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Napolitano said UC would continue to stand by its DACA students even if the Trump administration won the case and began winding down the program. She said the 10-campus system would continue to offer them student services and free legal aid. She also pledged efforts to raise private funds to help the students, many of whom she said were low-income and would suffer financially if they lost the right to work.

She also took issue with Trump’s tweet Tuesday calling some DACA recipients “very tough, hardened criminals.” She noted that those who had been convicted of felonies or multiple misdemeanors were not eligible for the program. Of those approved for DACA from 2012 to February 2018, about 7.8% had arrest records, and those were mostly for offenses related to driving and immigration, according to federal statistics.

“The president’s tweet was just wrong,” she said. “The DACA recipients I’ve met are hardworking students, positive contributors to the university community and young people with hopes and dreams that at the university we want to support.”

Despite fears of possible federal retaliation, several UC students have spoken out about the importance of DACA to their lives.

Dellara Gorjian, a UCLA law student who was brought to California from Canada at age 5 and overstayed her tourist visa, said DACA motivated her to pursue college, a path she initially wrote off as pointless without legal status. She excelled at Irvine Valley College and Cal State Long Beach, winning academic accolades, debate championships and admission to several top law schools including UCLA, Georgetown and Northwestern. A musician and singer, Gorjian is interested in applying her legal skills to diversify the fields of entertainment and technology.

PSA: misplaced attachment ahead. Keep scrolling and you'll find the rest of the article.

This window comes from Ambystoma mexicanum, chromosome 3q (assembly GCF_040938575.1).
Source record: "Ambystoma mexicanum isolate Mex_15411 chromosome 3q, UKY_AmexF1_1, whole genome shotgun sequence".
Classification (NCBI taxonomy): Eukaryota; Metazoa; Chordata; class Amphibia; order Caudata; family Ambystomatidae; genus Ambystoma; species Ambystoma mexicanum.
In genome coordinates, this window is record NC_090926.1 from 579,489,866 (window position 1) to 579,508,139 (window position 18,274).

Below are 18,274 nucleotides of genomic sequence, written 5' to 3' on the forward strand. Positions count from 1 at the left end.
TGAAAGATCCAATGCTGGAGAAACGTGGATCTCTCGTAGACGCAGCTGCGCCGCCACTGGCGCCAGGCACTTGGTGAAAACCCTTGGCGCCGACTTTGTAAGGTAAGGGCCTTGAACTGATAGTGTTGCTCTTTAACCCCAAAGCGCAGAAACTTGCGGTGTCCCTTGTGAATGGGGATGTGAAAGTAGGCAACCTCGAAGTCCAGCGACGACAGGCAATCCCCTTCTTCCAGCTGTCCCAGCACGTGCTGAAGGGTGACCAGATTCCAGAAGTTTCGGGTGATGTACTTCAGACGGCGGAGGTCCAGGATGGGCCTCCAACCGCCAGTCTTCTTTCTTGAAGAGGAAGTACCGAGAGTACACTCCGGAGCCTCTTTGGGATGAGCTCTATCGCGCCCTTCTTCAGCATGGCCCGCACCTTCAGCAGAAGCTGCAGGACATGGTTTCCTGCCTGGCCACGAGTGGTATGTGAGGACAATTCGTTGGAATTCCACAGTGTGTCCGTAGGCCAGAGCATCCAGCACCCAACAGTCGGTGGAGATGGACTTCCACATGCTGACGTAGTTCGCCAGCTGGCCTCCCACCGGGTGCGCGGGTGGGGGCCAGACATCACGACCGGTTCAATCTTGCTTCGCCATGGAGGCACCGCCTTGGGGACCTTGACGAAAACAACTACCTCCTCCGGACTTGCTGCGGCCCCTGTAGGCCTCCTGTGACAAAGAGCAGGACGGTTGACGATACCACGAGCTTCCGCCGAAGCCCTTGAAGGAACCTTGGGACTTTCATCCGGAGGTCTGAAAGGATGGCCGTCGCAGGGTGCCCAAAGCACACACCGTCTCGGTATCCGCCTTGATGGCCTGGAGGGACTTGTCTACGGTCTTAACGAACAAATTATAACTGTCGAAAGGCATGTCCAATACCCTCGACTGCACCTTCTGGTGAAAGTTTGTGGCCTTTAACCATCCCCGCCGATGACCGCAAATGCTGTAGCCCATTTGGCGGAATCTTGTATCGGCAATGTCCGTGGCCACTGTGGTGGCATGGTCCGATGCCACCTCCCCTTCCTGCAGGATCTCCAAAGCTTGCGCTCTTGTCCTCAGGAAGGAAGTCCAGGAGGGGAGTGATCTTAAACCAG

“DACA has really changed my life because it opened a world to me that I didn’t believe was there,” said Gorjian, who told her story in a sworn declaration submitted as part of the California case. “It gave me a chance to apply myself and give back to the one country I call home.”

Mitchell Santos Toledo, a UC Berkeley graduate now studying law at Harvard University, also filed a declaration in the case. He was brought to the United States from Mexico when he was nearly 2 and grew up amid drug dealers and violent gangs in South Los Angeles, yet he stayed focused on school despite despair about his illegal status.

After he received DACA in 2013, he secured medical insurance for the first time. With a work permit, he earned money to help out his family and pay for Berkeley and Harvard. He became confident enough in his future to take out law school loans.

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Now, however, his dreams of a legal career are at risk.

“DACA gave and continues to give me a strong sense of purpose, has eased the daily fear and anxiety I once had over immigration status, and has made me more comfortable with my own identity,” he said in his declaration. “The rescission of DACA means suddenly returning to a state of anxiety and stress about my everyday life and what will come next for me and my family.”